4
4 simple steps to improve your photography that anyone can do starting today.

What’s going on everybody, Shane Baker with Shane Baker Studios. It might be a little loud, I am at a Starbucks, just doing some editing for a client. But I wanted to give you guys just a couple of simple tips— 4 simple tips to improve your photography. I know that as photographers or brand new photographers, oftentimes, we pick up a camera, and we’re looking for some simple ways to grow, and we see all these great images online. So I’m going to give you guys 4 simple things that you can do today to help improve your photography.

 

So the first thing is obviously Shoot as often as possible. Here’s the thing: Joel Grimes— if you guys don’t know Joel Grimes, he’s one of the top photographers here in the valley and I went to a meeting that he was hosting and one of the things that he said was that top tier photographers at his level, the upper echelon— one of the things that they do is they try to shoot a personal project once a week. That kind of blew me away, that these guys are incredibly busy, they got a lot of things going on and they’re trying to shoot one project a week.

 

When I thought about it, if you’re shooting 52 times a year; a personal project versus somebody who’s making time for just one photoshoot a month, you get 52 opportunities versus 12 opportunities to go ahead and improve your photography. That’s the first thing I can suggest for you guys.

 

The other thing is go ahead and ask to assist other photographers. Find photographers that you really enjoy either their work ethic, or you love their photography, maybe they’re at a level that you wanna be at your own photography, and start asking them if you can assist them on their photoshoots.

 

The other thing I’m going to recommend, the third thing is Start Saying No. It sounds kind of weird, but hear me out. When I first started photography, I would shoot absolutely everything. And I very quickly realized there are some things that I love to shoot and some things that I didn’t love to shoot. And when I started to say no to the things that didn’t give me energy, I had time to do the things that I wanted to do. And it allowed me to grow in my photography. I was passionate about the photoshoots that I was doing because I loved them and I started saying no to the photoshoots that just didn’t feed me. So that’s the other thing that I would suggest to you guys.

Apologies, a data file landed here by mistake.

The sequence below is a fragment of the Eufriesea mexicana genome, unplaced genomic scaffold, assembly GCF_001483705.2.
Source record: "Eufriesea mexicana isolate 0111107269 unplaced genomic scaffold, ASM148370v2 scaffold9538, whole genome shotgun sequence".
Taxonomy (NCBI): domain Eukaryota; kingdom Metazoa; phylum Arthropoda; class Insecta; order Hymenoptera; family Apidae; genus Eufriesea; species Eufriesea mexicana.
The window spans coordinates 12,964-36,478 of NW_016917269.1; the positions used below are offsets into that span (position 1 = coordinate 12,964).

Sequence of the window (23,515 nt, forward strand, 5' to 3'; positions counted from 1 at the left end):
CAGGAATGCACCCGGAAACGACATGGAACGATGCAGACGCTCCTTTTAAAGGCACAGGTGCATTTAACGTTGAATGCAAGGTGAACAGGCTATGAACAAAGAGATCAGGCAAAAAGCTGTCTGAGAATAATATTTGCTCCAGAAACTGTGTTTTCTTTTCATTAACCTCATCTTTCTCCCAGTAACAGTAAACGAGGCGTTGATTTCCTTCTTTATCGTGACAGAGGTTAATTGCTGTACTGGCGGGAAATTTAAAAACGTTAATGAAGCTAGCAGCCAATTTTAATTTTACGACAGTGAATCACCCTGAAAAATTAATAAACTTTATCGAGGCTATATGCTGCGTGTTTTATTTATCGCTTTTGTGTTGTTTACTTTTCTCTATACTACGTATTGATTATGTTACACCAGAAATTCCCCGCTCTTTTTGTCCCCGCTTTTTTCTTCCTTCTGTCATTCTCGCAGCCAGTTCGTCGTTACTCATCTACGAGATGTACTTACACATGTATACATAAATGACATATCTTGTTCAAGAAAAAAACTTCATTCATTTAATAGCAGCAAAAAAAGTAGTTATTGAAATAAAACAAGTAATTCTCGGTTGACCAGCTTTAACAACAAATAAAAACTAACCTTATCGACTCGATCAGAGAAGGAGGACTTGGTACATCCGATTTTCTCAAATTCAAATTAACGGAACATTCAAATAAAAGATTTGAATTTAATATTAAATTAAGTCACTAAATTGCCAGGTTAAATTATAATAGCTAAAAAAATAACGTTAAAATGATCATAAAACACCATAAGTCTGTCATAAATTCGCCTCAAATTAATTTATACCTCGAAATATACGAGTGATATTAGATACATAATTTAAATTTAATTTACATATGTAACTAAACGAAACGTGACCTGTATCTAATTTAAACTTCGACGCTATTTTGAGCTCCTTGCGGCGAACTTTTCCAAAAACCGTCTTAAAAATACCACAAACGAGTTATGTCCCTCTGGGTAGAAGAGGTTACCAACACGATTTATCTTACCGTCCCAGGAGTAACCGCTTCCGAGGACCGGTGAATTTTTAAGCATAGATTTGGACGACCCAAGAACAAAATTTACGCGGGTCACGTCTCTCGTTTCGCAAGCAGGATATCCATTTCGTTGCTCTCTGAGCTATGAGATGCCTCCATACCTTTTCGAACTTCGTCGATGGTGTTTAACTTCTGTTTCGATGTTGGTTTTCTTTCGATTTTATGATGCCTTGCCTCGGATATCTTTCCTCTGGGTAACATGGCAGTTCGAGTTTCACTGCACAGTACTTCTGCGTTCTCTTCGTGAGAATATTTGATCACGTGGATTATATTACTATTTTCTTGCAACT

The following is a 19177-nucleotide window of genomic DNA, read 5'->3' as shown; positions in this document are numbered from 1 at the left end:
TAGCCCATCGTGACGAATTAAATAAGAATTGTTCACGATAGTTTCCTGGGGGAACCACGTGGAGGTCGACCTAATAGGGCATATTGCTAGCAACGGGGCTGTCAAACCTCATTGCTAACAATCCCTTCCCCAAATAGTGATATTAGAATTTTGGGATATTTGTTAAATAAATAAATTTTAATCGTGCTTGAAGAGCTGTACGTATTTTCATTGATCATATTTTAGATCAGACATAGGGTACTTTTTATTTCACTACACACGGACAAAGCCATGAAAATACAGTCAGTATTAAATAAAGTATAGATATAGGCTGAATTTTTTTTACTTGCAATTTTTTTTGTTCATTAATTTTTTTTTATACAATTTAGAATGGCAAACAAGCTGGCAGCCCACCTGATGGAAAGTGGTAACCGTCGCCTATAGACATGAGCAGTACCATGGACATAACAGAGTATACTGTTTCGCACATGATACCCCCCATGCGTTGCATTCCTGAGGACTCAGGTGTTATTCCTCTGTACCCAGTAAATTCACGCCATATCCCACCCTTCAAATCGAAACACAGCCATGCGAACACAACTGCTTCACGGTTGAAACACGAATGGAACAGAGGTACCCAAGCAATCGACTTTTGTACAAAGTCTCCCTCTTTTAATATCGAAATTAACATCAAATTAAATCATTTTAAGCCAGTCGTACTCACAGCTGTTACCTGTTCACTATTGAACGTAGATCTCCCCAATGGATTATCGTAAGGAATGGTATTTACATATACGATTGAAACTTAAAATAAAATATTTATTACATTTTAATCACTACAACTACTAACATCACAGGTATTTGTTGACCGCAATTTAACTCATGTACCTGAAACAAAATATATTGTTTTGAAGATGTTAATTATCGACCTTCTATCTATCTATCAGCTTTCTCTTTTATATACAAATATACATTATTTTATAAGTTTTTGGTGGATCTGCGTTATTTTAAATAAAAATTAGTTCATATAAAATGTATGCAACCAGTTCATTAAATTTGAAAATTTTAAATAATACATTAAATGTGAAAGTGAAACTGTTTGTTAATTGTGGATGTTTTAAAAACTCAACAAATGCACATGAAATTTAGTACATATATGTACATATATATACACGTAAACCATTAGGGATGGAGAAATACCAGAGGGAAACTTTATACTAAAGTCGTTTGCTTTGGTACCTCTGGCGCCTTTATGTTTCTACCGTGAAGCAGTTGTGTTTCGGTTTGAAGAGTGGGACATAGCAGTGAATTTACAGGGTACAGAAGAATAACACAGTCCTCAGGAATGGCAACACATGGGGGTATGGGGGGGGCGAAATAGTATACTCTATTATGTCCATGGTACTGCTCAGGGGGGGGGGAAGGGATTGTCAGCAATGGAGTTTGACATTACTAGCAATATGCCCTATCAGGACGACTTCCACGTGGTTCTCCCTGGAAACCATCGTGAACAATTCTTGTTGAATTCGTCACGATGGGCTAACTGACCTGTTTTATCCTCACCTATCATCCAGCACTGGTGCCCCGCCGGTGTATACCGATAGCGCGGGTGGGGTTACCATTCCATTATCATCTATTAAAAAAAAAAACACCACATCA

And the fourth and final thing is You guys have to start asking— I’m not saying that you have to, but I’m going to suggest you guys start asking for Constructive Feedback. What I mean by that is— I am not asking you to go and reach out to somebody and say, “Hey, what do you think about this image?,” with the expectation that they’re going to tell you that they love it, that they’ll say that it’s amazing and great. I’m going to ask you guys to ask for constructive feedback. Sometimes, that may not be something that you want to hear. You may hear things from the person that may kind of hurt a little bit because it’s your photography, it’s your image, but it’s going to be very, very helpful.

 

Now here’s the caveat: you can’t just ask anybody for constructive feedback. The people you need to be asking for constructive feedback from are those who are already doing what you things you want to do, at the level that you want to be doing it at. So, here’s what I mean by that: i.e. you’re a portrait photographer and you’re asking for constructive feedback from another photographer who’s just getting into the business, and he’s just starting. It doesn’t make any sense. What are they going to have to tell you that’s going to help you grow in the industry? So, make sure that you’re asking constructive feedback from people that are at the level that you want to be at and are doing things currently that you want to be doing. That’s my big tip for you guys.